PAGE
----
The answer to all of these questions is “it depends.” Your evaluation will depend on your specific application.
For this evaluation, the following rules governed the data set selection:
- Choose a site known to be stable with a clean EMI environment.
- Use 24-hour observation sets to enable ‘best case’ processing.
- Use a sufficiently large data set, 32-consecutive days, to expose trends.
- Choose a time period, 90-days in the past, so precise orbits are available to reduce ephemeris effects.
- Only consider GPS data.
- Use default settings for every option on each processing service.
This would not be as interesting without a little competition.
To keep the evaluation simple, the sum of the X, Y and Height range will be the score and the services will be ranked from lowest score to highest score, with the low score being the ‘best.’
Range was chosen as an indicator of the expected maximum error that might be encountered if only a single 24-hour file was observed.
The combined range rewards a processing scheme that best estimates delays, interference, clock errors and other sources of change that occurred during the 32-day trial.
Remember that the every aspect of this ‘competition’ is arbitrary: from the selection of observation sets, to the final scoring system.
The real take-away from this evaluation is not that one service is better, but how close all of the services are to each other.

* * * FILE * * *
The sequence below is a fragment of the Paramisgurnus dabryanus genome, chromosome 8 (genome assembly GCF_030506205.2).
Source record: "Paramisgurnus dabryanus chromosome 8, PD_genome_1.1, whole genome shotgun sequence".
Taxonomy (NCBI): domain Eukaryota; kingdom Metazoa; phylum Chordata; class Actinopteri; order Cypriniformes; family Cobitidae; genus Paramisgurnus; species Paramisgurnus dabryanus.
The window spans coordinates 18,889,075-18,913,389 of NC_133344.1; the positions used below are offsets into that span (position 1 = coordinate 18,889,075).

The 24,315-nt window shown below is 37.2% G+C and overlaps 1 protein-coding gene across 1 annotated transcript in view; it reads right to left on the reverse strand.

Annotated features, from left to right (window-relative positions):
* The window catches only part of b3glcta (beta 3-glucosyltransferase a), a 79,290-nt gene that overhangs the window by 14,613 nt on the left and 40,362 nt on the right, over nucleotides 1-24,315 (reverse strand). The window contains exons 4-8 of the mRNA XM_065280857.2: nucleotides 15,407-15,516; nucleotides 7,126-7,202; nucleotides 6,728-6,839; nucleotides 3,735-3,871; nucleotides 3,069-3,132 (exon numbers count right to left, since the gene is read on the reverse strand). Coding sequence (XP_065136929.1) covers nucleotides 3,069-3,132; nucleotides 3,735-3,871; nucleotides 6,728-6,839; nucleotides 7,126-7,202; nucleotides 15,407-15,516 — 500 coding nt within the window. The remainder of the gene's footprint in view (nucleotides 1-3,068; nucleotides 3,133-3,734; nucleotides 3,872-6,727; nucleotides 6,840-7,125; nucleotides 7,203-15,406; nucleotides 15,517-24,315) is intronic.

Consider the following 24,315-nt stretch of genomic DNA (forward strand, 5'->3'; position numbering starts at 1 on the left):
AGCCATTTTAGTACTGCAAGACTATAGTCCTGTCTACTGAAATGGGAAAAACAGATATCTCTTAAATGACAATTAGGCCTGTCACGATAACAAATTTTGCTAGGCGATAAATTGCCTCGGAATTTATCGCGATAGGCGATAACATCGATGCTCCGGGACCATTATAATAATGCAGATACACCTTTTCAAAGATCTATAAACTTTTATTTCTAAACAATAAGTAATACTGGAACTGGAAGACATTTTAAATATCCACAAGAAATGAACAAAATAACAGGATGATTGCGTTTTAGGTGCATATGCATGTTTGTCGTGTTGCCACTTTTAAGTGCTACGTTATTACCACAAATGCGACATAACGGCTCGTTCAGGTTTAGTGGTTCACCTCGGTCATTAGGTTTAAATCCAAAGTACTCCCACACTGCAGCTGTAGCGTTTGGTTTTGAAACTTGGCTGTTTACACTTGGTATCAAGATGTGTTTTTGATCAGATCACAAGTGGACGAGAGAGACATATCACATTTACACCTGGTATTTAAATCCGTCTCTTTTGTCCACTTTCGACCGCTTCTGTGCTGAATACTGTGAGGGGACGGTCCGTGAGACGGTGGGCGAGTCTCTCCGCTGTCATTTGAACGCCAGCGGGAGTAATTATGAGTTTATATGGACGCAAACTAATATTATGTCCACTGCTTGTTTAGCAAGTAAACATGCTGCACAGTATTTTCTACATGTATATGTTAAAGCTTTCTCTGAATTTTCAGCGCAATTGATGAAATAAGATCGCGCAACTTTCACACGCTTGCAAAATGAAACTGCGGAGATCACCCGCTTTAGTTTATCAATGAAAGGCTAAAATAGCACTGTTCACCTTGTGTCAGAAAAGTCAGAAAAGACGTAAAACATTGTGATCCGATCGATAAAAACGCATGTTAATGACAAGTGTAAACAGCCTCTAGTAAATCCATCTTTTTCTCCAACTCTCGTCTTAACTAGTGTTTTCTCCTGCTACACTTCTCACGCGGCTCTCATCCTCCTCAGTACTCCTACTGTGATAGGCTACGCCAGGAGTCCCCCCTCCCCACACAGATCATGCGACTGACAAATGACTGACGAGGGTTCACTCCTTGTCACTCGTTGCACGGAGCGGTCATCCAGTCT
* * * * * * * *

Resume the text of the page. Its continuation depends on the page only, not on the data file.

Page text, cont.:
Two services (JPS’s APPS, magicGNSS) won’t be acceptable to the average user and a third (RTX Centerpoint) may not work for some users based on receiver and antenna support. Details of these problems are presented with the service descriptions below.
The Test Data
SGU1 in St. George, UT USA was chosen as the observation base. The observations consist of 32 consecutive days (May 3, 2013 through June 3, 2013), 24-hour observation files, 30-second interval, GPS only data. The data files were downloaded from the NGS CORS archive.
Each of the 32 files were submitted to each of the processing services and the results have been tabulated for X, Y and Ellipsoid Height. All data is presented in IGS08 current epoch framed coordinates. All data has been projected to UTM Meters for these comparisons.
The Average Values
Remember, the real story is how close each of these services produce results to one another. Let’s look at the average positions from each service and the difference from OPUS:
As you can see in Figure 1 above, the services were generally within 5mm of OPUS in X, Y and Height.
Position Tracking vs. Time
And the Winner Is…
Following are the scores, based on the combination of X, Y and Height range:
Score ranking (remember this is just for fun as the services provided remarkably similar results):